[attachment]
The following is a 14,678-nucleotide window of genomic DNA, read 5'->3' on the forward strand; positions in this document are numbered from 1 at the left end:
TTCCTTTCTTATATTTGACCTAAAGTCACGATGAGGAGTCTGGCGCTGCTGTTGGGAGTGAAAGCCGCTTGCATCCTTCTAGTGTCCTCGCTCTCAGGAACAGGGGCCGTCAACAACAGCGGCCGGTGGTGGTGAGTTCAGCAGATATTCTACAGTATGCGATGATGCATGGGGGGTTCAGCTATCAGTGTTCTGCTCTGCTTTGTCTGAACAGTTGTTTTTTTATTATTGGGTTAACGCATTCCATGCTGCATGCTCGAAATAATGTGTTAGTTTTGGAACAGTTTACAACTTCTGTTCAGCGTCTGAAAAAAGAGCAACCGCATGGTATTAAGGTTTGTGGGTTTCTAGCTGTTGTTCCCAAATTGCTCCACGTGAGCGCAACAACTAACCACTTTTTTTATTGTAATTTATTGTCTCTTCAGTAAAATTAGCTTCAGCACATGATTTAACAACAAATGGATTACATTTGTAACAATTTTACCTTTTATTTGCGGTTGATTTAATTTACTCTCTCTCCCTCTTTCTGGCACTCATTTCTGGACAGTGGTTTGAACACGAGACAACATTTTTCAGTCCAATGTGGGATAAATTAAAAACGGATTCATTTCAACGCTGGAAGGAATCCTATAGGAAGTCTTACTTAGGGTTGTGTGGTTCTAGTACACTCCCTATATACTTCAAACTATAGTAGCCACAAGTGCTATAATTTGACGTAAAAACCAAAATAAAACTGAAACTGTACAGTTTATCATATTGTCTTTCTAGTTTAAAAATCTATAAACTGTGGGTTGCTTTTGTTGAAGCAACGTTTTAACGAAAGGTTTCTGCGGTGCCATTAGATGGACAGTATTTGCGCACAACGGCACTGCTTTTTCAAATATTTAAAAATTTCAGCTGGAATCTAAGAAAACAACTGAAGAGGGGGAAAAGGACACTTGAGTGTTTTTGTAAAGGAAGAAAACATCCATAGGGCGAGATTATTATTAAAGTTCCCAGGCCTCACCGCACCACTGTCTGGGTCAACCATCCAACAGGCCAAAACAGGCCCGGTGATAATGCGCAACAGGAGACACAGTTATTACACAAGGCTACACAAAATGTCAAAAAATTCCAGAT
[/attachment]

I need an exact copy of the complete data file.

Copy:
The following is a 14,678-nucleotide window of genomic DNA, read 5'->3' on the forward strand; positions in this document are numbered from 1 at the left end:
TTCCTTTCTTATATTTGACCTAAAGTCACGATGAGGAGTCTGGCGCTGCTGTTGGGAGTGAAAGCCGCTTGCATCCTTCTAGTGTCCTCGCTCTCAGGAACAGGGGCCGTCAACAACAGCGGCCGGTGGTGGTGAGTTCAGCAGATATTCTACAGTATGCGATGATGCATGGGGGGTTCAGCTATCAGTGTTCTGCTCTGCTTTGTCTGAACAGTTGTTTTTTTATTATTGGGTTAACGCATTCCATGCTGCATGCTCGAAATAATGTGTTAGTTTTGGAACAGTTTACAACTTCTGTTCAGCGTCTGAAAAAAGAGCAACCGCATGGTATTAAGGTTTGTGGGTTTCTAGCTGTTGTTCCCAAATTGCTCCACGTGAGCGCAACAACTAACCACTTTTTTTATTGTAATTTATTGTCTCTTCAGTAAAATTAGCTTCAGCACATGATTTAACAACAAATGGATTACATTTGTAACAATTTTACCTTTTATTTGCGGTTGATTTAATTTACTCTCTCTCCCTCTTTCTGGCACTCATTTCTGGACAGTGGTTTGAACACGAGACAACATTTTTCAGTCCAATGTGGGATAAATTAAAAACGGATTCATTTCAACGCTGGAAGGAATCCTATAGGAAGTCTTACTTAGGGTTGTGTGGTTCTAGTACACTCCCTATATACTTCAAACTATAGTAGCCACAAGTGCTATAATTTGACGTAAAAACCAAAATAAAACTGAAACTGTACAGTTTATCATATTGTCTTTCTAGTTTAAAAATCTATAAACTGTGGGTTGCTTTTGTTGAAGCAACGTTTTAACGAAAGGTTTCTGCGGTGCCATTAGATGGACAGTATTTGCGCACAACGGCACTGCTTTTTCAAATATTTAAAAATTTCAGCTGGAATCTAAGAAAACAACTGAAGAGGGGGAAAAGGACACTTGAGTGTTTTTGTAAAGGAAGAAAACATCCATAGGGCGAGATTATTATTAAAGTTCCCAGGCCTCACCGCACCACTGTCTGGGTCAACCATCCAACAGGCCAAAACAGGCCCGGTGATAATGCGCAACAGGAGACACAGTTATTACACAAGGCTACACAAAATGTCAAAAAATTCCAGAT